Law no. 56/2021 regulating food supplements
By Tudor Nacev
The Law regulating food supplements (i.e. Law no. 56/2021) has been recently published in the Official Gazette. The newly published law replaces the Order no. 1069/2017 and aims at providing for general principles in relation to the commercialization process of food supplements in Romania, especially concerning the protection of consumers’ health. The law focuses on establishing proper and complete informing obligations, as well as on establishing rules for ensuring prevention of unfair trading practices. Thus, the new legislation brings the following major changes:
- What are the conditions for placing food supplements on the market?
food supplements including only vitamins and minerals and/or mixtures of vitamins and minerals shall be notified to Ministry of Health, while food supplements including other ingredients shall be notified to institutions subordinated to the Ministry of Health;
for food supplements notified within other EU Member States, a simplified notification procedure is applicable;
for food supplements placed on the market from third countries, a procedure regulated by subsequent technical norms will be applicable.
- How does the new law affect packaging and labelling of food supplements? Some labelling obligations have been waived, while new labelling obligations have been introduced, which may affect the current market practice and entail the proper adapting of market players;
- How does the new law affect marketing campaigns? Marketing communications for food supplements must include only information comprised within the label and the prospect approved by the competent authority;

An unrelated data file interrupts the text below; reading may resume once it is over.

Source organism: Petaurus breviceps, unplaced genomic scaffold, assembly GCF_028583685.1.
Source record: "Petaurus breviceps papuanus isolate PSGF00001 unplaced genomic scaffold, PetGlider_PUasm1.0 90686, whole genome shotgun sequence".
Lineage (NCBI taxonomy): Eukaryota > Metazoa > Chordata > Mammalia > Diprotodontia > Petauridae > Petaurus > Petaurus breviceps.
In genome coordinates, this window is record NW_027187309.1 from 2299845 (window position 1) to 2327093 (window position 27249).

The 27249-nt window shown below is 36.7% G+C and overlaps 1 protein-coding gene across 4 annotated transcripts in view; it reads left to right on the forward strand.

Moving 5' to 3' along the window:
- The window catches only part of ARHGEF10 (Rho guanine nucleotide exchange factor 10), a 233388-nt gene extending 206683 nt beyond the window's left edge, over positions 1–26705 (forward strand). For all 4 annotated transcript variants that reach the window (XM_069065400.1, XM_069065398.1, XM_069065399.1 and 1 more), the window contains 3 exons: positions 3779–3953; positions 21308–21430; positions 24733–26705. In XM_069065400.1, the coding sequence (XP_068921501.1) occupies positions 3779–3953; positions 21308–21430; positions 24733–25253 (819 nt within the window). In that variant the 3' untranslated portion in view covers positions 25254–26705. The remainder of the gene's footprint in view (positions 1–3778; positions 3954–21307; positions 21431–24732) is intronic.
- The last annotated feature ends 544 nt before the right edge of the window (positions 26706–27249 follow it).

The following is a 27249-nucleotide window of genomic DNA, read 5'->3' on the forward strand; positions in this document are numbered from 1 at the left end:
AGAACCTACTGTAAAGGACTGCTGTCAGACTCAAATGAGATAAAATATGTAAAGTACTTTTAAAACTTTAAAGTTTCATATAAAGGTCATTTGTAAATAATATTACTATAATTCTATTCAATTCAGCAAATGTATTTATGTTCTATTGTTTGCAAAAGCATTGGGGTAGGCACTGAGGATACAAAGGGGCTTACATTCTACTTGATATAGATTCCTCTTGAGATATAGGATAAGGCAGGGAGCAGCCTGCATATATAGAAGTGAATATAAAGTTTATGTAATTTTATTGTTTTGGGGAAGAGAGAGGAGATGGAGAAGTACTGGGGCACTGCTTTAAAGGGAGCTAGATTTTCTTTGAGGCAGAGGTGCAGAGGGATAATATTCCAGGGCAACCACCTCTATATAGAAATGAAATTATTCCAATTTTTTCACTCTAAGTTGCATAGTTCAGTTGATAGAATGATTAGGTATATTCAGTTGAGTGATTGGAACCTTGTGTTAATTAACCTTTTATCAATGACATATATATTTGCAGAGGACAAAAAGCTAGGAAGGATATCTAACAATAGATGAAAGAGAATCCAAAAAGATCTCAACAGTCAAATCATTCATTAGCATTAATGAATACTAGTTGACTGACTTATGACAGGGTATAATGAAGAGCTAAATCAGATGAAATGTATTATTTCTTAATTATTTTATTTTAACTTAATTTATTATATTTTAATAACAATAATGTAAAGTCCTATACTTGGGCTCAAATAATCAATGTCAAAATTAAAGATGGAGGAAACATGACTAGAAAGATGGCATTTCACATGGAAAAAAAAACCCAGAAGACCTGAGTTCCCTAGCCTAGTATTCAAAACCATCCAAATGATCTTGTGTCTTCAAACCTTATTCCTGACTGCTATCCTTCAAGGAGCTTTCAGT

- What are the risks for market players in case of non-observance of the new rules? Misdemeanors have been established for non-compliance with labelling and marketing communication obligations, while new terms are defined, for the sake of clarity (e.g., counterfeit food supplement). Fines are established in this regard, applicable by the National Authority for Consumer Protection, in line with the overall purpose of the new law – i.e., to ensure protection at consumer level. Manufacturing and preparation of counterfeit food supplements now constitutes criminal offence;
Given the fact that the law establishes only the main principles and guidelines in what concerns food supplements, it falls under the responsibility of the Ministry of Health to draft technical norms providing for further (more on-point) rules related to the commercialization of food supplements, within 90 days from the publishing of Law 56/2021.
Market players are also required to follow-up on the new law. Of course, for new food supplements, market players must meet the requirements of laid down by the new rules. Furthermore, for food supplements already placed on the market, if such products do not meet the newly established requirements, they may be marketed until the expiry of the minimum durability date, but not later than 12 months, provided that they do not contain ingredients other than those on the list of permitted plants and substances or do not pose a risk to consumers and are labelled in pursuant to regulations in force at the time of their introduction on the market.
Further regulations to follow – market players must be up to date with all developments.